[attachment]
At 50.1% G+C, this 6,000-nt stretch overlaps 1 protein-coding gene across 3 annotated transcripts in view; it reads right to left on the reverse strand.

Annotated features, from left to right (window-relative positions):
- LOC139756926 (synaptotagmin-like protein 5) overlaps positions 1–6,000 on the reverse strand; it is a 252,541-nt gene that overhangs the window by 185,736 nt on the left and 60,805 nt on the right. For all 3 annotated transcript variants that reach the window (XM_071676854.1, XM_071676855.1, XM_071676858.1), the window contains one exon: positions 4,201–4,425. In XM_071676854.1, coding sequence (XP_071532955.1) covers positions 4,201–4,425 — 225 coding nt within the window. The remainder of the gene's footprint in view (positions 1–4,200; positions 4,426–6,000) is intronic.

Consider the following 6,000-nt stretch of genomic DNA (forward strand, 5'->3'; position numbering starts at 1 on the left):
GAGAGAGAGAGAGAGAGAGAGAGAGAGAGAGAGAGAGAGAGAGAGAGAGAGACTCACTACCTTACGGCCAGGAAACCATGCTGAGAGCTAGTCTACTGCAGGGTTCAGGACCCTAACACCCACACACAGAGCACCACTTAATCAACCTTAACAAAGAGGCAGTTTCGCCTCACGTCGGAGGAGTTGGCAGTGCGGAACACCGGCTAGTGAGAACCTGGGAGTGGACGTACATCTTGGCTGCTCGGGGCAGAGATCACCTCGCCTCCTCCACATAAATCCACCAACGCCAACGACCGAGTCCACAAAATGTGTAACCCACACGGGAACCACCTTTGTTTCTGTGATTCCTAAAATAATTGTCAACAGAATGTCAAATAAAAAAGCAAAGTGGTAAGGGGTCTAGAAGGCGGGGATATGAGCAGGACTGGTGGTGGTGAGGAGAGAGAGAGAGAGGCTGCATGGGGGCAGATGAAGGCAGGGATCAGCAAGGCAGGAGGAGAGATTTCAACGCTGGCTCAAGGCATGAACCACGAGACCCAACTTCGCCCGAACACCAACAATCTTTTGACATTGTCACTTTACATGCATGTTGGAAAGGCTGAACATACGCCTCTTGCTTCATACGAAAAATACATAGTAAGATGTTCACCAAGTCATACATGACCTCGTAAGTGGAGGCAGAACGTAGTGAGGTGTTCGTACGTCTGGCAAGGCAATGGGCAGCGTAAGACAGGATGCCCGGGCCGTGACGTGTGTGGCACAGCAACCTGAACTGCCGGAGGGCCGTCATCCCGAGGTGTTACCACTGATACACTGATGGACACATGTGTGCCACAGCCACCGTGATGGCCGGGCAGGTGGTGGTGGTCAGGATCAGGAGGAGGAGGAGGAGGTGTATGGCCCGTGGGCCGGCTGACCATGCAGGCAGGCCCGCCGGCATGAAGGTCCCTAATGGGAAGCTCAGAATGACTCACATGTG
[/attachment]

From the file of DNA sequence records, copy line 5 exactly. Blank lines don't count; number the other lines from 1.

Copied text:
GAGAGAGAGAGAGAGAGAGAGAGAGAGAGAGAGAGAGAGAGAGAGAGAGAGACTCACTACCTTACGGCCAGGAAACCATGCTGAGAGCTAGTCTACTGCAGGGTTCAGGACCCTAACACCCACACACAGAGCACCACTTAATCAACCTTAACAAAGAGGCAGTTTCGCCTCACGTCGGAGGAGTTGGCAGTGCGGAACACCGGCTAGTGAGAACCTGGGAGTGGACGTACATCTTGGCTGCTCGGGGCAGAGATCACCTCGCCTCCTCCACATAAATCCACCAACGCCAACGACCGAGTCCACAAAATGTGTAACCCACACGGGAACCACCTTTGTTTCTGTGATTCCTAAAATAATTGTCAACAGAATGTCAAATAAAAAAGCAAAGTGGTAAGGGGTCTAGAAGGCGGGGATATGAGCAGGACTGGTGGTGGTGAGGAGAGAGAGAGAGAGGCTGCATGGGGGCAGATGAAGGCAGGGATCAGCAAGGCAGGAGGAGAGATTTCAACGCTGGCTCAAGGCATGAACCACGAGACCCAACTTCGCCCGAACACCAACAATCTTTTGACATTGTCACTTTACATGCATGTTGGAAAGGCTGAACATACGCCTCTTGCTTCATACGAAAAATACATAGTAAGATGTTCACCAAGTCATACATGACCTCGTAAGTGGAGGCAGAACGTAGTGAGGTGTTCGTACGTCTGGCAAGGCAATGGGCAGCGTAAGACAGGATGCCCGGGCCGTGACGTGTGTGGCACAGCAACCTGAACTGCCGGAGGGCCGTCATCCCGAGGTGTTACCACTGATACACTGATGGACACATGTGTGCCACAGCCACCGTGATGGCCGGGCAGGTGGTGGTGGTCAGGATCAGGAGGAGGAGGAGGAGGTGTATGGCCCGTGGGCCGGCTGACCATGCAGGCAGGCCCGCCGGCATGAAGGTCCCTAATGGGAAGCTCAGAATGACTCACATGTG